Who Is This Myra Lady and Why Does She Want My Money?

Pictures of Greek ruins are what you get when you Google "Myra." Isn't that interesting?I spent the State of the Union
Address high on the CVS generic version of NyQuil (not as part of
Peter Suderman’s
drinking game
, so it wasn’t even fun). Most of the speech was a
blur to me, other than a brief bit of rage when he described his
murderous use of drones as “prudent.”

Nestled into the seemingly neverending speech was the
introduction of some lady named Myra. She was going to help
Americans save money for retirement. Now that I’m off the drugs, I
see that he is actually referring to a new federally operated
savings program. Here’s the text from the speech:

Let’s do more to help Americans save for retirement. Today, most
workers don’t have a pension.  A Social Security check often
isn’t enough on its own.  And while the stock market has
doubled over the last five years, that doesn’t help folks who don’t
have 401ks.  That’s why, tomorrow, I will direct the Treasury
to create a new way for working Americans to start their own
retirement savings: MyRA. It’s a new savings bond that encourages
folks to build a nest egg.  MyRA guarantees a decent return
with no risk of losing what you put in.  And if this Congress
wants to help, work with me to fix an upside-down tax code that
gives big tax breaks to help the wealthy save, but does little to
nothing for middle-class Americans.  Offer every American
access to an automatic IRA on the job, so they can save at work
just like everyone in this chamber can.”

I am a middle-class American, and my bank is constantly asking
me if I want to open up an Individual Retirement Account with them,
so I’m a little skeptical that people aren’t saving for retirement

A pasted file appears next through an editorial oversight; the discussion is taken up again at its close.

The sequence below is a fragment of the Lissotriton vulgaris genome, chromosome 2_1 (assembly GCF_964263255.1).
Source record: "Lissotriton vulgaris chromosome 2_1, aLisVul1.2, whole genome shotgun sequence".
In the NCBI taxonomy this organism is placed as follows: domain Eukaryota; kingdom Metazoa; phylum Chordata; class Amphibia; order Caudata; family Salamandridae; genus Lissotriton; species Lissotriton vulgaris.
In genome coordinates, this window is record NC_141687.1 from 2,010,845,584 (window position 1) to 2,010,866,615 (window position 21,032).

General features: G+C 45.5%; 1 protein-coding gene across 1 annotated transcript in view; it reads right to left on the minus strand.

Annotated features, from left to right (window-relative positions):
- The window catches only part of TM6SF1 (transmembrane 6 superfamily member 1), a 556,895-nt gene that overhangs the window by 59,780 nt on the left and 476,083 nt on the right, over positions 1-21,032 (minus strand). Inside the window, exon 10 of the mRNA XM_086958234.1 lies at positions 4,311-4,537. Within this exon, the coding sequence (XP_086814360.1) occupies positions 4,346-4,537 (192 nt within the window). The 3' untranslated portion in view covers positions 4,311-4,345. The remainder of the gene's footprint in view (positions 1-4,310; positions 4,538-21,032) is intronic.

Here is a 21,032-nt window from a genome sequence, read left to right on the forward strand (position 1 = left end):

because they just don’t have access.

There wasn’t much information about this plan last night, but
this morning Josh Barro at Business Insider offered an
. He says, “MyRA would be a program of small Roth IRAs
with access to a special, safe investment that pays a little better
than Treasury bills. Remember, a Roth IRA is a retirement account
where you contribute after-tax earnings, and can then
withdraw money in retirement without ever paying tax on your
investment returns.”

It does seem like a modest plan, compared to something like Iowa
Tom Harkin’s proposal
to create a national retirement pension
system (pdf).  

But this program will have costs. Barro calculates:
“Essentially, instead of issuing short-term Treasury bills at
almost no cost, the federal government will do a little bit of its
borrowing through this G Fund-like security, paying an extra point
or two of interest in the process. If you imagine a program at
scale with 50 million accounts averaging $5,000 in balances, the
cost to taxpayers would be $2.5 billion per year for every point of
interest rate premium.”

I’m not so much concerned about the costs so much as: one, the
suggestion that the administration has no idea why people don’t
save money on their own (and still thinks that home-ownership for
everybody is the way to go); and two, anything the government
provides as a voluntary service has the potential to be made
mandatory. It’s easy to imagine this new government program put
into place, and then in order to increase the “success” of the
program, pushing for more and more sign-ups. It is very easy to
imagine a future where anybody who doesn’t have an
government-recognized IRA or 401(k) plan being forced to
participate in this program.

from Hit & Run

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